Mutual funds form the bedrock of retirement savings in the United States, and, considering their rapid growth, are sure to be more critical in the future. Because the size of fees paid by investors to mutual fund advisers can strongly affect the return on investment, these fees have become a contentious issue in Congress and the courts, with many arguing that investment advisers grow rich at the expense of investors.
This ground-breaking book not only conceptualizes a new economic model of the mutual fund industry, but also uses this model to test for price competition between investment advisers, evaluating the assertion that market forces fail to protect investors' returns from excessive fees. Highly experienced authors track the growth of the industry over the past twenty-five years and present arguments and evidence both for and against theories of adviser malfeasance. The authors review the regulatory history of mutual fund fees and summarize leading case decisions addressing excessive fees.
Revealing the extent to which the governance structure of mutual funds truly impacts fund performance, this book provides the best understanding of today's mutual fund industry and is a vital tool for investors, money managers, fund directors, securities lawyers, economists, and anyone concerned with the regulation of mutual funds.
About the Author
R. Glenn Hubbard is dean of Columbia Business School and the Russell L. Carson Professor of Economics and Finance. He was chairman of the President's Council of Economic Advisers from 2001 to 2003 and has published more than one hundred articles on investing, banking, energy economics, and public policy. With William Duggan, he is the author of The Aid Trap: Hard Truths About Ending Poverty.
Michael F. Koehn is cofounder and affiliate of Analysis Group, Inc. and specializes in applied microeconomics and finance. His publications concern banking, finance, energy economics, and real estate. He is a coauthor of The Economics of Mutual Fund Markets: Competition Versus Regulation and has taught at the Graduate School of Management, University of California, Irvine.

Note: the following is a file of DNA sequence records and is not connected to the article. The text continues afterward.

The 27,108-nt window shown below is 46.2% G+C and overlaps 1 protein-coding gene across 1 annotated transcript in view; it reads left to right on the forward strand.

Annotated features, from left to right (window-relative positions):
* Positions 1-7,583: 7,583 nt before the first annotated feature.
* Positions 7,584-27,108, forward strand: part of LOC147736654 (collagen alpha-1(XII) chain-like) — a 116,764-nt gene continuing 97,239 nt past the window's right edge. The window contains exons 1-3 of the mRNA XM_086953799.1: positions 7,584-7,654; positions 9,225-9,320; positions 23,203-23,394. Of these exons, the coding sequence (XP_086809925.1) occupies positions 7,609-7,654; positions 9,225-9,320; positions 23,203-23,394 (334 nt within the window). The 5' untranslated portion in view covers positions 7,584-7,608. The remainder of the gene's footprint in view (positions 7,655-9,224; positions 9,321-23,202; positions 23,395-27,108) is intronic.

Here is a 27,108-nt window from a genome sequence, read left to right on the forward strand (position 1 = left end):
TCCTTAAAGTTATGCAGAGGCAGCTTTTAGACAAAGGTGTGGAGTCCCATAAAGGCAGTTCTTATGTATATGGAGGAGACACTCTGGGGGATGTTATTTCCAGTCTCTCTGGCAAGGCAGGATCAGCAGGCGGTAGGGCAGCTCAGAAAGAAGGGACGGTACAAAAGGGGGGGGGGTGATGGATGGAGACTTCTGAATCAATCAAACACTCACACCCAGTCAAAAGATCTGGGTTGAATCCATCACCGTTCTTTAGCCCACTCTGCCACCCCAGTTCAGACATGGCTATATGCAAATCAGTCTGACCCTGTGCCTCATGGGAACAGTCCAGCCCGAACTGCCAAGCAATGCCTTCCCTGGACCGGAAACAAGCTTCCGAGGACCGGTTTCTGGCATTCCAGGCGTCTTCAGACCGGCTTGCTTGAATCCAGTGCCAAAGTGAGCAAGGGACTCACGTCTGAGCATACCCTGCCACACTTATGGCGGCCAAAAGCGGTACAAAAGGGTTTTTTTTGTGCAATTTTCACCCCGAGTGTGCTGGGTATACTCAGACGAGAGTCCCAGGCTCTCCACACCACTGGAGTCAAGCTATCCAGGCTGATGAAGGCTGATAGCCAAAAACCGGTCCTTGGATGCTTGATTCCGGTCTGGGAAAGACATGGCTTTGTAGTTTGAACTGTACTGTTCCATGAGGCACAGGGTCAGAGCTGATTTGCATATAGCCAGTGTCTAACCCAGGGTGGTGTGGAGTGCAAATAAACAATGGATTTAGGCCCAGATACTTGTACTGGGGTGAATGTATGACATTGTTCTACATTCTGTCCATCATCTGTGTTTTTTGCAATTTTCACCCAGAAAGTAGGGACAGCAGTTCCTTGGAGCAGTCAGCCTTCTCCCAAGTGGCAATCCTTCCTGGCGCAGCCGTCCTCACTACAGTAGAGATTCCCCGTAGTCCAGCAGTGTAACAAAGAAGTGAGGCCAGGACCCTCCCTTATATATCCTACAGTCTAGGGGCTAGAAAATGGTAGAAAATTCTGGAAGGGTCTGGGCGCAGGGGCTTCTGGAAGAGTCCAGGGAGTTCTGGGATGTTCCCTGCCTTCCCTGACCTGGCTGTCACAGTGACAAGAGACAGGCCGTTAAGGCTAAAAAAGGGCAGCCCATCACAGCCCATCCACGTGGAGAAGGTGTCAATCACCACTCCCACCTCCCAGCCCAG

Stanley I. Ornstein is vice president of Analysis Group, Inc. He specializes in applied microeconomics and industrial economics and their applications to issues of competition and regulation. His numerous publications tackle market structure and performance, advertising and competition, exclusive dealing and resale price maintenance, and competition in various industries.
Marc Van Audenrode is a managing principal of Analysis Group, Inc. and a specialist in labor economics, antitrust, econometrics, and public economics. His publications appear in numerous economic journals, and he is a frequent presenter at industry and academic conferences.
Jimmy Royer is a vice president of Analysis Group, Inc. and specializes in econometrics, antitrust, financial economics, and labor economics. He has taught at the Université Laval and the Université de Sherbrooke, and his research and publications cover such topics as limit entry pricing, investment valuation, wage flexibility, and unemployment compensation.
Table of Contents
List of Figures
List of Tables
1. Mutual Fund Industry Growth and Importance in Retirement Plans
2. Mutual Funds and Charges of Excessive Fees: The Historical Background
3. Mutual Fund Excessive Fees and the Courts
4. Price Competition and the Demand for Mutual Funds
5. Mutual Fund Industry Structure and Indicators of Price Competition
6. Mutual Fund Pricing, Excessive Fees, and Empirical Evidence
7. Mutual Funds' Organizational Form and Conflicts of Interest
8. What Have We Learned?
Appendix to Chapter Four
Appendix to Chapter Seven
What People are Saying About This
The Mutual Fund Industry investigates the frequent claim that investment advisers set monopoly prices for their services to retail mutual funds. In scope and detail, it is an excellent economic analysis. This book should be of interest to public policymakers, securities lawyers, and economists.